At a time when advances in technology and digital media hold the potential to dramatically reshape the way we approach instruction, assessment, and research, many barriers still continue to slow innovation in learning, teaching and educational technologies. Accelerating the pace of innovation requires collaboration between educators, researchers, and commercial partners to work through these problems and create a shared research and development ecosystem.
Across the country, clusters of innovation are beginning to emerge in regions where these partnerships are forming. These clusters rely on collective expertise and resources to spur ideas, incubate new businesses, and most importantly, improve student learning. From Boston to Los Angeles, communities are building on this model by focusing unique regional strengths in the learning sciences, learning analytics and learning games to name a few.
To encourage this innovative cluster approach, last week, the US Department of Education convened at the University of Pennsylvania thirteen groups of leaders from communities across the country. Participants shared the unique assets and approaches they are taking advantage of and discussed strategies for overcoming challenges that limit collaboration and impede innovation.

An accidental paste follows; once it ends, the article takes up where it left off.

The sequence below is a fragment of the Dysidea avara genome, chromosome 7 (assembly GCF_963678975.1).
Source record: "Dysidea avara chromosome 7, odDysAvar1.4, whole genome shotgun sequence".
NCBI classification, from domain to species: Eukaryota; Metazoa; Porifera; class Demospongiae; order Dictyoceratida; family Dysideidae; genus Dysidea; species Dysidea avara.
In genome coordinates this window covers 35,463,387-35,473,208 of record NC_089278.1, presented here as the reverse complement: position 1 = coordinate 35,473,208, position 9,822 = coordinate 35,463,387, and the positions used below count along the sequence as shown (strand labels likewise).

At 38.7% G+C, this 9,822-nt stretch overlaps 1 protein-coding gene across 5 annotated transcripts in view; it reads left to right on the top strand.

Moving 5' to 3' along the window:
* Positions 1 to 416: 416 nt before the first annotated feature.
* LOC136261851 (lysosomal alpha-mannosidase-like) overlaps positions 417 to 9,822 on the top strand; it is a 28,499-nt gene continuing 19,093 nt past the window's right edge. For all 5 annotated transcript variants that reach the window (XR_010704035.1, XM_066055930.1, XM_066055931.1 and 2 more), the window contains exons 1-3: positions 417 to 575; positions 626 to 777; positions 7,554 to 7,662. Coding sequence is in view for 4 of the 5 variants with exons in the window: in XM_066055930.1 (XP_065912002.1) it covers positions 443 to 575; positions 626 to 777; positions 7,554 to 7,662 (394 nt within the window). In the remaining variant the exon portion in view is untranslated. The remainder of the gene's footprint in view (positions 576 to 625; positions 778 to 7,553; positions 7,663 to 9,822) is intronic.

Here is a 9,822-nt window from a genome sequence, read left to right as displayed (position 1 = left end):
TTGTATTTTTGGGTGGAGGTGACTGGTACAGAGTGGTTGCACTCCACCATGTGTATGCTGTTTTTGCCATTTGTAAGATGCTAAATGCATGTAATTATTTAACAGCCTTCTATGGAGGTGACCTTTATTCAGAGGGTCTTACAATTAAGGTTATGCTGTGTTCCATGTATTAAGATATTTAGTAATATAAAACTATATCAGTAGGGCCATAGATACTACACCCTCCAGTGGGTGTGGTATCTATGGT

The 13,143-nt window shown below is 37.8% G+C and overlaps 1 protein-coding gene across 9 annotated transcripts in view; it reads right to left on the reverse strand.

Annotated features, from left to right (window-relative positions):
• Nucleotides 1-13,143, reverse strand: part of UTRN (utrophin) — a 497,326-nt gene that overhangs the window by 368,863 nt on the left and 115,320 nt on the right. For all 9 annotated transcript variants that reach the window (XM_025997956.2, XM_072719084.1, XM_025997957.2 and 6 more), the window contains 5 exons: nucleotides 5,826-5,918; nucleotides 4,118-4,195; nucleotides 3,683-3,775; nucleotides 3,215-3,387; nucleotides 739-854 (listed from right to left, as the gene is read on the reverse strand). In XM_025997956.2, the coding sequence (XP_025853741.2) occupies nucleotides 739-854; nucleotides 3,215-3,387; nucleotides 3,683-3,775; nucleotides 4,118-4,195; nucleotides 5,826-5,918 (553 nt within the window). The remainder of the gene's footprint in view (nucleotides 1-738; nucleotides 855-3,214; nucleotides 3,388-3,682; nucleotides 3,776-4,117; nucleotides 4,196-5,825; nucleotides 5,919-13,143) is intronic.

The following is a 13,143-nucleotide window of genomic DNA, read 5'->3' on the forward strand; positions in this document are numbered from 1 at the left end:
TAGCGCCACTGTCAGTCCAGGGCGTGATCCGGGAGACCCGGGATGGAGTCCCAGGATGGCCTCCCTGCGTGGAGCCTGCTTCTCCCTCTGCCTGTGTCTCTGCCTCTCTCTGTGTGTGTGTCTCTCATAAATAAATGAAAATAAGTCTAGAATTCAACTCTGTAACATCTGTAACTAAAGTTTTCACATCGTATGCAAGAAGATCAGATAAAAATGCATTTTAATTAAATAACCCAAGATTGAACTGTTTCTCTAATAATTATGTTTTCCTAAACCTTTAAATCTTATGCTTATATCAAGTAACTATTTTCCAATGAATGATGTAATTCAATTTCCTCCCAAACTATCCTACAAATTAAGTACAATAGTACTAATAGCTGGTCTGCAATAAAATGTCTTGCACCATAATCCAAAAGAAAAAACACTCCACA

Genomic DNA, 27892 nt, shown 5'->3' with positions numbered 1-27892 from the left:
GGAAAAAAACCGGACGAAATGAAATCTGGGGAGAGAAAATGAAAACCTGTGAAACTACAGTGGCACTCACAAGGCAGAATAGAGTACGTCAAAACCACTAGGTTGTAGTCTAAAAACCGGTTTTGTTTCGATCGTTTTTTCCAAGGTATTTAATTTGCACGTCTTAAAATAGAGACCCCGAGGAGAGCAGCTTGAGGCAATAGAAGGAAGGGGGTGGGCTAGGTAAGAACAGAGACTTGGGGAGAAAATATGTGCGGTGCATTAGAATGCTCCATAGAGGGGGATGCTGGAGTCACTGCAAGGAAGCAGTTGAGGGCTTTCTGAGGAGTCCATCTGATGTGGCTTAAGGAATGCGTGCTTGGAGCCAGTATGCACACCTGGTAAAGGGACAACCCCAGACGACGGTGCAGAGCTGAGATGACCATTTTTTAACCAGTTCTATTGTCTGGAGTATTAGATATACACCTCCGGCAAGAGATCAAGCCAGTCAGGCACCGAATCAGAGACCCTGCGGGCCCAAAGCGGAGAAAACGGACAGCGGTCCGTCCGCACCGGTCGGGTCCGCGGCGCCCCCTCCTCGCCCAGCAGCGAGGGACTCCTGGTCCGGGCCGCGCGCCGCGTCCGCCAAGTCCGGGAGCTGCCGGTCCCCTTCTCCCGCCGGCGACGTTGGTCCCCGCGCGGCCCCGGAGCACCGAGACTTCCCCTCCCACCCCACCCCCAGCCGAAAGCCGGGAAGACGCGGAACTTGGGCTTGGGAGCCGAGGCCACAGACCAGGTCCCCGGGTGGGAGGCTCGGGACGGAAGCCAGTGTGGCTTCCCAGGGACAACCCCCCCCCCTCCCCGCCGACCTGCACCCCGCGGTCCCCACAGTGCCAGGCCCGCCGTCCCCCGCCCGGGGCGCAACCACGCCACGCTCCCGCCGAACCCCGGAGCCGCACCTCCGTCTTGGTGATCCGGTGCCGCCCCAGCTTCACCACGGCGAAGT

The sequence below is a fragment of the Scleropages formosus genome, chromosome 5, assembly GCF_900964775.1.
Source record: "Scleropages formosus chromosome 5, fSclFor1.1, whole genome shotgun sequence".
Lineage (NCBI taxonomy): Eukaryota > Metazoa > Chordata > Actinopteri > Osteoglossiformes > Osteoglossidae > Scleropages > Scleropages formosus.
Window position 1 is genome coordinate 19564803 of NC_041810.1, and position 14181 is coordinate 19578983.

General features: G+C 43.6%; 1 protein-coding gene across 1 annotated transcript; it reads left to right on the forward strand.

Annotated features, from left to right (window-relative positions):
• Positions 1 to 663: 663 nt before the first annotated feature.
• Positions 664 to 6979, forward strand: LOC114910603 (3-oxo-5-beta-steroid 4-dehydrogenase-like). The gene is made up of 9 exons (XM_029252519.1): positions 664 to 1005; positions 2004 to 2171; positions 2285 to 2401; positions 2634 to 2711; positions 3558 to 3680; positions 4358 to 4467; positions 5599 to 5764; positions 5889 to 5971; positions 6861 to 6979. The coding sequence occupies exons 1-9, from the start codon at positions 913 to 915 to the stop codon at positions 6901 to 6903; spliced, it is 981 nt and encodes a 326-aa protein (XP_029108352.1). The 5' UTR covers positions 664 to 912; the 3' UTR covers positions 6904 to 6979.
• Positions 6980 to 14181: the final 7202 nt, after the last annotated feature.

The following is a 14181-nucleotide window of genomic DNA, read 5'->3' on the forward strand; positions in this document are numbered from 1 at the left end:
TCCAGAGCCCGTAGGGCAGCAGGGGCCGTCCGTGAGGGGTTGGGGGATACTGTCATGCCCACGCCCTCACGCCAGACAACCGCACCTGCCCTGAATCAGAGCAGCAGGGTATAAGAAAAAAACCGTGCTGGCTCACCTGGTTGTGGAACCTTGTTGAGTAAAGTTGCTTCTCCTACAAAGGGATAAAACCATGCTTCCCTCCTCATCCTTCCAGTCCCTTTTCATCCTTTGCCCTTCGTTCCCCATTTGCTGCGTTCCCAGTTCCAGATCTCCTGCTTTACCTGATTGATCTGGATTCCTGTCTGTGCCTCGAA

Jim Shelton, ED assistant deputy secretary for innovation, and Richard Culatta, deputy director in the Office of Education Technology, led conversations during the event that focused on identifying critical elements of successful clusters and approaches for solving common challenges in sustaining collaborative innovation. The event also included talks from Nisith Acharya, director of the Department of Commerce’s Office of Innovation and Adam Frankel, CEO of Digital Promise, about ways for these clusters to engage current innovation initiatives for support in building and sustaining successful clusters.
All participating leaders committed to taking best practices from across the country back to their respective innovation networks and communities. More importantly, the respective leaders committed to finding ways to support each other as a national network of innovation hubs instead of series of stand-alone communities. As regional partnerships become stronger and interconnectivity among regions increases, expect to see an acceleration of the development of educational tools and technologies that will improve learning for students across the country.
More information and elements of effective clusters can be found on the education innovation cluster website.
Richard Culatta is deputy director of the Office of Educational Technology